Michille, would love to know more about the product. Do you have a link for it? Amy

Michelle Silva said:
I have discoverered an inexpensive lightweight medium called Stalite (expanded shale). It's ph neutral, pourous, comes in multiple sizes, grey in color AND local! The only possible con I can see at the moment is that it isn't smooth, so may be a little rough on the hands, but the price is great and figured if I had to I could use gloves. The upside is it is porous, holds water but won't draw water out of plants! exciting.
sorry, I don't have a link for it..maybe you can google it.

Amy D Crawford said:
Michille, would love to know more about the product. Do you have a link for it? Amy

Michelle Silva said:
I have discoverered an inexpensive lightweight medium called Stalite (expanded shale). It's ph neutral, pourous, comes in multiple sizes, grey in color AND local! The only possible con I can see at the moment is that it isn't smooth, so may be a little rough on the hands, but the price is great and figured if I had to I could use gloves. The upside is it is porous, holds water but won't draw water out of plants! exciting.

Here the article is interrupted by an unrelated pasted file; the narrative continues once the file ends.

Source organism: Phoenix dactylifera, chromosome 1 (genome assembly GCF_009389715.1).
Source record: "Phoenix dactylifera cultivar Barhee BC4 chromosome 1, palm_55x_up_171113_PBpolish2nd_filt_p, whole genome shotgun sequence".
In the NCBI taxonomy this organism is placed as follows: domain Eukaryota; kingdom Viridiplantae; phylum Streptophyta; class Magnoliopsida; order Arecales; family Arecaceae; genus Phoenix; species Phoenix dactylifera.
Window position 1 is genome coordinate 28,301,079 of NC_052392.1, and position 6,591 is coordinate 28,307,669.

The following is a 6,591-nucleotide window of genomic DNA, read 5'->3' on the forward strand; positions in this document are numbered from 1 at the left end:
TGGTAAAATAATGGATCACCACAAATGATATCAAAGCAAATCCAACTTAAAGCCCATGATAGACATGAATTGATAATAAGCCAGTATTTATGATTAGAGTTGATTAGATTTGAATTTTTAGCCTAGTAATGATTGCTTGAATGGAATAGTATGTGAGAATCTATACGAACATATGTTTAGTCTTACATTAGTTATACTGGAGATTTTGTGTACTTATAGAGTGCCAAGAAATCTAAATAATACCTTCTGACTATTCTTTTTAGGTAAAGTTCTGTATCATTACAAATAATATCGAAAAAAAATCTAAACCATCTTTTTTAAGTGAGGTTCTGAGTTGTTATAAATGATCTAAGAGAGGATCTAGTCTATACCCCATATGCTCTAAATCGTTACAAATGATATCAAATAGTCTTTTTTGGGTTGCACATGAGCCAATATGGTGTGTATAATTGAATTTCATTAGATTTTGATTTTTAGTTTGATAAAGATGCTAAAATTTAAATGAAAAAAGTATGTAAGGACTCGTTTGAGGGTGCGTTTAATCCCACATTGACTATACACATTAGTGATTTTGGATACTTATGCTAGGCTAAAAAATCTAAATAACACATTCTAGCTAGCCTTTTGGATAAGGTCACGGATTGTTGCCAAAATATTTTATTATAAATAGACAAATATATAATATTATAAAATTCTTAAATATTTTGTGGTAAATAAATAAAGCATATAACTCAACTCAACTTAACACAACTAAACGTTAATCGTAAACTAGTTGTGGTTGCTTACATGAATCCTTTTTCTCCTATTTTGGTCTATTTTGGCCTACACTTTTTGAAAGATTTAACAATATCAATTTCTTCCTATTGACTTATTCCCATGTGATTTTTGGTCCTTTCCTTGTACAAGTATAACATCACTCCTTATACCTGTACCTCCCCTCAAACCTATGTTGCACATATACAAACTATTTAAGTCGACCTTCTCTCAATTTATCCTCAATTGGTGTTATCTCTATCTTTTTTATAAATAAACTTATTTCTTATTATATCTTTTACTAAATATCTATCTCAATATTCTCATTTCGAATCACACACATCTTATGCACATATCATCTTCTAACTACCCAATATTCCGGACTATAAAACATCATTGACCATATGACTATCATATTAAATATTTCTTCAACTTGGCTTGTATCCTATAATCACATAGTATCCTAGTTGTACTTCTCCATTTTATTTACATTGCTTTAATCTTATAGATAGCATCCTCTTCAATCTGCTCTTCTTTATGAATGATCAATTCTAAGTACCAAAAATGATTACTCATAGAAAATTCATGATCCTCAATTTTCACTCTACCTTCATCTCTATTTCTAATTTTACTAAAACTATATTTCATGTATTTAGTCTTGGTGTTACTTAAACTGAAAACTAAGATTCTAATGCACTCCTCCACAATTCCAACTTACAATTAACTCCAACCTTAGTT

and this is the site for the horticultural use of stalite
http://www.permatill.com


Zachary Stern said:
http://permatill.com/green-roof.php

Michelle Silva said:
and this is the site for the horticultural use of stalite
http://www.permatill.com


Zachary Stern said:
I wanted to mention that I'm getting the 3/8" size . They said this size is smooth and it may hold water a little better.

Michelle Silva said:
http://permatill.com/green-roof.php

Michelle Silva said:
and this is the site for the horticultural use of stalite
http://www.permatill.com


Zachary Stern said:
That would be around 1400 USD just for hydroton.


You might want to research Utelite (expanded shale) and Stalite (expanded slate). Either of these would have a much greater surface area than gravel and are lighter - cheaper than hydroton. There was some discussion of these media on the BYAP site.

I'm tentatively planning to try Stalite - PH neutral. It will be more expensive than gravel but I want the most surface area I can get in the grow beds and a textured surface greatly increases the surface area. More surface area should equal more bacteria.